Owning a dog can be a magical experience. You train them, bond with them and form emotional attachments to them. They essentially just become another member of the family. That’s why it’s so heart-breaking when something happens to your pup. One particular issue confronting pet owners these days is dog theft, or dognapping. A Daily Mirror investigation discovered that 1800 dogs across the UK had been stolen in the 18 months up to August 2016, with many then either sold on the black market or used for breeding purposes. The general public is so angry with such crimes that even British soap Emmerdale received a significant backlash for including a dog theft plot. With dognapping receiving more attention in the public sphere, here’s what you need to know…
How has it become a problem?
Dognapping has become an organised crime. Some have put the increase down to the combination of the law not being strong enough and some dogs being worth a lot of money. Although dog theft can carry a maximum punishment of seven years in prison, dogs are currently treated the same as any other personal possession by the law, so it is seen as a low-risk crime.
Which are the most commonly stolen breeds?
Dog thefts usually involve animals that are deemed particularly trendy or worth a significant amount of money. Staffordshire Bull Terriers are easily the most commonly stolen, with 361 caught up in dognapping incidents during the time scale mentioned before. That figure appears even more eye-opening when you consider that Chihuahuas are the second most commonly stolen dog, with 93 reports.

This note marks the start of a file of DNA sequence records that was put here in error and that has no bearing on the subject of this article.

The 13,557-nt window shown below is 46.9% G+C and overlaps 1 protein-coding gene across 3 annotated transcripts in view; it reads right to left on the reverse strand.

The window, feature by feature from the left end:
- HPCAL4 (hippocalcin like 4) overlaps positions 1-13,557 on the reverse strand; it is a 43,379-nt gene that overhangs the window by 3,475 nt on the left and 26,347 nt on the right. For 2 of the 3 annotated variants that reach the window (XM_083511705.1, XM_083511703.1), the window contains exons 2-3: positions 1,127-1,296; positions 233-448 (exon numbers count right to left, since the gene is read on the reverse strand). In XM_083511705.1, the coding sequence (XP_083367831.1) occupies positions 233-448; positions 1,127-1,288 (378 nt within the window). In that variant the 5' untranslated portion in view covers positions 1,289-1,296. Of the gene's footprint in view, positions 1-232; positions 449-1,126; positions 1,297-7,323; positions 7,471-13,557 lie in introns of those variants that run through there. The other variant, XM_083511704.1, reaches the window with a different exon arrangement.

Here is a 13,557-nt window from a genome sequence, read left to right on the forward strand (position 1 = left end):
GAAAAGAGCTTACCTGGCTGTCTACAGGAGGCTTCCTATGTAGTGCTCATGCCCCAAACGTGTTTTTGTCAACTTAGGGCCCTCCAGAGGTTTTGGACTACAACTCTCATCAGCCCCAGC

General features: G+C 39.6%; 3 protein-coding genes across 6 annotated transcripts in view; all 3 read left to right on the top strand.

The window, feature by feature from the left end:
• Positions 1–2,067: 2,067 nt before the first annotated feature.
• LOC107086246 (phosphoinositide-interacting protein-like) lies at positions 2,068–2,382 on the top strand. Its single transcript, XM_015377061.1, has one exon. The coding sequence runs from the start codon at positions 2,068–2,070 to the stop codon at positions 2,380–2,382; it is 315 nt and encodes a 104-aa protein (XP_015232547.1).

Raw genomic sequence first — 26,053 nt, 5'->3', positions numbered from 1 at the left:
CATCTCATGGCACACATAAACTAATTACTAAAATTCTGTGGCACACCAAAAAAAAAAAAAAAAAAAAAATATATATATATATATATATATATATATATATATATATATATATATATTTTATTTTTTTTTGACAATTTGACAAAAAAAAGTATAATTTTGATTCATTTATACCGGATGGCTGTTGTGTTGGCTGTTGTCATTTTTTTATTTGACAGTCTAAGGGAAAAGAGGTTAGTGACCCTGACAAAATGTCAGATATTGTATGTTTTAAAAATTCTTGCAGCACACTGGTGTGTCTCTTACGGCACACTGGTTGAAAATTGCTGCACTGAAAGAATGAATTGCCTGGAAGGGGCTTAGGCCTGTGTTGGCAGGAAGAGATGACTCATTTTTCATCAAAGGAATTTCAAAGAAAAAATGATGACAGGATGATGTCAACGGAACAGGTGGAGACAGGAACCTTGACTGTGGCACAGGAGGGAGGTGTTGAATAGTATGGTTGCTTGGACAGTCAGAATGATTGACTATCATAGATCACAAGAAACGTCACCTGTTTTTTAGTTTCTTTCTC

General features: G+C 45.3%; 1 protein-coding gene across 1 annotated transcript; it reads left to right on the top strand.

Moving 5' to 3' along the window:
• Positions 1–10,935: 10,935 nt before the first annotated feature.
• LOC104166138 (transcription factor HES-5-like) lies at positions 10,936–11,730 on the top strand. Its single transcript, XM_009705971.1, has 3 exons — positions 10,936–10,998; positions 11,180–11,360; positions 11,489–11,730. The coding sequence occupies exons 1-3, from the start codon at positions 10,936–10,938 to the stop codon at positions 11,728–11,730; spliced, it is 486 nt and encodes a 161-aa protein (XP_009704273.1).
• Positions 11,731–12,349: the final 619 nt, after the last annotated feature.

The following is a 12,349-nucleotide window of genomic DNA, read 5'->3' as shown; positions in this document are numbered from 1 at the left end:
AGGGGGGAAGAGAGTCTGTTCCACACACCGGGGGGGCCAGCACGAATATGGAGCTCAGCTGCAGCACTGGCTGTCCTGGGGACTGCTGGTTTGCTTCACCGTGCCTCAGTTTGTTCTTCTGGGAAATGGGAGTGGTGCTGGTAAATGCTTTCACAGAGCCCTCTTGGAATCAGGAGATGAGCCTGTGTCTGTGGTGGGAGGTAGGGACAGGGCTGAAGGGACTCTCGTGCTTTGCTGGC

Where are the most affected areas?
Crime relating to dog theft isn’t as big a problem in some places as it is in others. However, during the 18 months leading up to August 2016, West Yorkshire was by far the most impacted county in the country, with 231 dognappings recorded in the area. London (180) and Kent (167) were the next most affected areas. At the other end of the scale, however, there were just six such incidents in Northants, and 15 in both Nottinghamshire and North Wales.
What measures of prevention are there?
In April 2016, it was made a legal requirement for dogs to be microchipped and registered on one of the national databases noted below. Doing so means there’s a stronger possibility of a dog being returned to their owner than ever before. Your pet is also more likely to go missing should you let them off a leash or left unattended, like outside a shop. Or, if you’ve not yet got a dog and are planning on buying a purebred, do a bit of research into the breeders and verify whether or not your prospective pooch might be stolen.
UK Microchip Databases:
Owning a dog is a big responsibility. They may be loveable, but many of them require constant care and attention – we all know how excitable they can get!
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